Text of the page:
This morning Microsoft CEO Satya Nadella released an internal memo detailing his vision for the company’s future. The new chief executive used the missive as a way to signal an intentional break with the past.
That break? Sharpening its “devices and services” strategy to focus on “productivity and platforms.”
I spoke with Nadella this morning and asked what the change in language meant. Devices and services, he said, is equivalent to his oft-repeated “cloud-first and mobile-first” moniker. Productivity and platforms is more “specific” regarding what Microsoft can bring to the market that is unique. Other companies can be mobile-first and cloud-first, he added, meaning that while operating according to those principles is likely intelligent, it won’t set Microsoft apart from its competition.
Component to the idea of building something unique is the simple fact that large technology companies are competing across a rising set of services, making them more similar even as they look to set themselves apart.
Productivity and Platforms
Microsoft, Nadella noted, lives in a world of platform heterogeneity, reaffirming his intent to build everywhere.
Nadella wants to do his “best work, even on the iPad.*” This means that non-Windows-based experiences won’t be set at a feature or design deficit when compared to what the company builds for its own platforms. So if Microsoft intends to compete across platforms as other firms do, how can the company differentiate itself, as Nadella indicated was his goal?
“All strategy gets eaten by culture.”
In his view, the company has to build “bar-none [the] best productivity apps.” His point appears to be that Microsoft’s productivity assets are market-leading (correct) and thus one of its competitive advantages is leveraging the Office suite across the platforms that it doesn’t control over others. The success of Office for iPad is a good indication that Nadella, at least in the short-term, is correct.
Nadella is hitting the gas in this regard, with the launch of Office for Android approaching. But productivity is only part of Microsoft’s product line up, so could it provide a company-wide lift? In a sense yes. If Office 365 excels across platforms, it could bring more users into the larger Microsoft services orbit, aligning them more closely with its platforms. And platform momentum brings developers in from the cold.
The opposite is true as well, naturally: Wherever a modern technology company operates at a disadvantage, or fails to complete, it implicitly limits its platform buy-in from consumers and businesses.
Will the price of cloud computing itself follow suit? Nadella said that there is a “broad commoditization” of services of that sort and that players in the market will be “aggressive” in their pricing, perhaps even subsidizing some offerings to grind up market share. Nadella did indicate that there will be an “equilibrium” following the pricing conflicts.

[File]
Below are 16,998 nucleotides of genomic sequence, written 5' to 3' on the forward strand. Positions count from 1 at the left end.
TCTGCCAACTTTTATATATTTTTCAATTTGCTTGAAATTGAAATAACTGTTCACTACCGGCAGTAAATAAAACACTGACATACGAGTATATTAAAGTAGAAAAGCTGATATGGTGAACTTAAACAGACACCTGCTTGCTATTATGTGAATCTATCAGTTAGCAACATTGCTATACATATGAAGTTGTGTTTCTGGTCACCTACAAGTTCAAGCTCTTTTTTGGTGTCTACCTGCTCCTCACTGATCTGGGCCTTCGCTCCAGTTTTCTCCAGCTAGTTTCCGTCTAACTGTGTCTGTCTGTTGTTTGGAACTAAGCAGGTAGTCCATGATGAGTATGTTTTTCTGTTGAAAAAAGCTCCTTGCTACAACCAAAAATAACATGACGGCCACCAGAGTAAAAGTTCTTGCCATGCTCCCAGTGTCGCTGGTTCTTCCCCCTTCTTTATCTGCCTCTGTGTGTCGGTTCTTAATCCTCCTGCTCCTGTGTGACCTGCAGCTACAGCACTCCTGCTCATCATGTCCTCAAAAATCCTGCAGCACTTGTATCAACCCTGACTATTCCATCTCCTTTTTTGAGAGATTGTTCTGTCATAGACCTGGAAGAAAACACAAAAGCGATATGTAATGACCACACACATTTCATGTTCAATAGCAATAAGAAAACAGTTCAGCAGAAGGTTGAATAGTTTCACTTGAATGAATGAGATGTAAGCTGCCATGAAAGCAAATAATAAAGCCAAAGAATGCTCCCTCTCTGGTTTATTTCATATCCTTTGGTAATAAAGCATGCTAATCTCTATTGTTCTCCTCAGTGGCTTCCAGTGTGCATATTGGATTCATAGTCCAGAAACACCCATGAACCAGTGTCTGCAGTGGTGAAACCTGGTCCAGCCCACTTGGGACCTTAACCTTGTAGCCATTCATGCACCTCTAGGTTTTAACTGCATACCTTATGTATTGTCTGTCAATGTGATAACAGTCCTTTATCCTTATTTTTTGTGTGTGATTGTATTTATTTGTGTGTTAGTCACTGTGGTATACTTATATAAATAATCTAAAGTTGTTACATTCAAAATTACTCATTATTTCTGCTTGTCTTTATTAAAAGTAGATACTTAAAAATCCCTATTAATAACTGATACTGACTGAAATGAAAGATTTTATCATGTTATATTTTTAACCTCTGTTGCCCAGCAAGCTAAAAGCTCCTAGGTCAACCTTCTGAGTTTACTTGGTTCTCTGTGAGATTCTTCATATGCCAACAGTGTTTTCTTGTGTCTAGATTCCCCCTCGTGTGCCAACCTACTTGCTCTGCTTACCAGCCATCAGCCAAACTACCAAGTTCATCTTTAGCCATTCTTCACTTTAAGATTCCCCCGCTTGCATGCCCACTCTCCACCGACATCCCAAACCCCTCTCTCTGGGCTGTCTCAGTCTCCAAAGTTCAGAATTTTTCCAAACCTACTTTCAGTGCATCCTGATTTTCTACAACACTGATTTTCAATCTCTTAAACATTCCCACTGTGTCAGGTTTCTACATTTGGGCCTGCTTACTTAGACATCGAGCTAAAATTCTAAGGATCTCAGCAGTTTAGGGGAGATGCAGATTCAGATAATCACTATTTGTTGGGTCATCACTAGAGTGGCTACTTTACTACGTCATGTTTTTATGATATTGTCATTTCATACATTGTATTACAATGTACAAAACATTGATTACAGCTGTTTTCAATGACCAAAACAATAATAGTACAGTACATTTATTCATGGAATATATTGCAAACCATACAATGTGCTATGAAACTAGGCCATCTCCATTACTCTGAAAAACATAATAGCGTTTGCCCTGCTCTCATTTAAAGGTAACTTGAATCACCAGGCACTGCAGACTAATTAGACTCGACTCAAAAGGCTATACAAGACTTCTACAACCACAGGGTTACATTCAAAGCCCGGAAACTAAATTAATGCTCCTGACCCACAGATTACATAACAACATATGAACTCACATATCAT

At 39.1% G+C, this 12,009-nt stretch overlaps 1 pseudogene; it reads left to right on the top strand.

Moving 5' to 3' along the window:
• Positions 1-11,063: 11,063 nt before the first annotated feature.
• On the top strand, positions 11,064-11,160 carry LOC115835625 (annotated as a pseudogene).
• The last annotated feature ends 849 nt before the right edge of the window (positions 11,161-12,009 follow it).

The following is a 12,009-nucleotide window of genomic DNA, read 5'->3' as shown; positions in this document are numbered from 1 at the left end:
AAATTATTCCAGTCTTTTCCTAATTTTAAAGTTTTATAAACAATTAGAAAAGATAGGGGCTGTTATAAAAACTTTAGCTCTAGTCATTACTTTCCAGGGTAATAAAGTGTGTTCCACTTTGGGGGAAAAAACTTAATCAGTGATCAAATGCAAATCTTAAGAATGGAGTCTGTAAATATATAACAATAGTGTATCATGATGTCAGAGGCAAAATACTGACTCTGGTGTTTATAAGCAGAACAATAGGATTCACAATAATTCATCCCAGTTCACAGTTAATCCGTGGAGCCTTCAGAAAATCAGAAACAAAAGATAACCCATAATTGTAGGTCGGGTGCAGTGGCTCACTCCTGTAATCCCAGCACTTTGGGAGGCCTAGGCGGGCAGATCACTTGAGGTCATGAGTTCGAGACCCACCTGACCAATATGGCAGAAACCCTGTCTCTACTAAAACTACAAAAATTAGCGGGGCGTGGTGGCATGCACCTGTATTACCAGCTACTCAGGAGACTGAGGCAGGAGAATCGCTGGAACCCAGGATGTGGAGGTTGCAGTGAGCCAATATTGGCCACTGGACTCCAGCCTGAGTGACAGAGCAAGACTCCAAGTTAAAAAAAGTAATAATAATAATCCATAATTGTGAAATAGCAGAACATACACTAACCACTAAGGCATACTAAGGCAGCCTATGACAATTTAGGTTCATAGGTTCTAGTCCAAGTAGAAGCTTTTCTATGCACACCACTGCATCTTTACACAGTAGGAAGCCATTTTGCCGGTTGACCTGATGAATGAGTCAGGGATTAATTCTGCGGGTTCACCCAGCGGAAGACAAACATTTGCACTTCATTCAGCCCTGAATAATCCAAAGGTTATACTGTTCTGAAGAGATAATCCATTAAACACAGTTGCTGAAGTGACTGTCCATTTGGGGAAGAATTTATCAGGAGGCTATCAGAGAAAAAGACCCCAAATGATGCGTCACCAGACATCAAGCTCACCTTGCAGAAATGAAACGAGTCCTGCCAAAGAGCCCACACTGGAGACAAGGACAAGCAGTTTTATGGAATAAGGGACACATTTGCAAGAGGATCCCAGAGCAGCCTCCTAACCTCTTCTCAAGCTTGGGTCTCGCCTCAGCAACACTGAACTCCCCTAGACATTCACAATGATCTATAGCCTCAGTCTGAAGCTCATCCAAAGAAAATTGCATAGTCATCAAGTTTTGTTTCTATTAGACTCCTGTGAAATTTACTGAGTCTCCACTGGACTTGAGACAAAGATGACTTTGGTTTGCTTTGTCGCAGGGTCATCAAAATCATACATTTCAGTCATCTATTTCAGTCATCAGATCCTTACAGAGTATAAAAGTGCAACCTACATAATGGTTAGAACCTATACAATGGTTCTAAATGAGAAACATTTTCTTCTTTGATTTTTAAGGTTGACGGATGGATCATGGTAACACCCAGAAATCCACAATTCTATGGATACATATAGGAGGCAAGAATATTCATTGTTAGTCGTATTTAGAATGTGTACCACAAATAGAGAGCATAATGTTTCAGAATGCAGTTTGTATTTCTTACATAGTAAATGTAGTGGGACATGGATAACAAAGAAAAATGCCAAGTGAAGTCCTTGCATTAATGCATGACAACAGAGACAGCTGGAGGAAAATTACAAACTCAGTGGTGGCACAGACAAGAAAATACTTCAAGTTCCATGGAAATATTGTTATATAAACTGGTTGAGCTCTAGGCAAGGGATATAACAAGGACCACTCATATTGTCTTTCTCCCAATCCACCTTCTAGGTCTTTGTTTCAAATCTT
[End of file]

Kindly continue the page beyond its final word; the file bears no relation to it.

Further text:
It remains to be seen how much prices can decline before they resemble zero. To understand the market, view storage from the perspective of Amazon‘s recently launched cloud storage product that will provide businesses users 200 gigabytes for $5 per user per month. Apply that to all services vended across the Internet in which the operating costs rest with the provider, and not an external party.
Spotify, for example, can’t decrease its price over time to fend off Xbox Music, because its costs are largely externally fixed by record companies. But with cloud storage and computing, the companies that are selling the product have tens of billions in cash and don’t care about short-term margins for these services.
If lowering your price will get more developers through the door building with your tools and on and for your platform, you do it. To paraphrase the old trend cliché: Prices are down and to the left.
Differentiation will come, in Nadella’s vision, from the players who add the most value on top of the more basic services. This mirrors the argument that the basic service layers — compute and storage and so forth — cannot be viewed as differentiation points in the future, current market dynamics aside.
You don’t issue a call to action for change when none is needed.
Finally, Nadella noted that “all strategy gets eaten by culture,” underscoring his letter’s mention that previous methods of business would not be held as sacred at Microsoft. As a company, Microsoft is known for a history of internal conflict. (Dilbert here is canonical.) After decades of stability, Nadella’s point appears to be that Microsoft’s former culture would consume his new vision for the company. As such, the culture itself has to change.
Implicit to Nadella’s note is the point that the Microsoft that existed before, which generated mammoth profits, is not well-fitted to where the market is today and will be in the future. You don’t issue a call to action for change when none is needed.
The document is a decent encapsulation of Nadella’s view of what Microsoft should become: Quicker to market, stronger of product, and competitive everywhere. This is no small challenge. It’s now up to Nadella not only to live up to his own vision, but to convince more than 100,000 employees to do the same.
*An earlier version of this post omitted the word “even” from Satya’s comment. My notes, taken during the conversation, missed the word. A transcript of the call was used to check the quote, and add the missing word. I apologize for the confusion.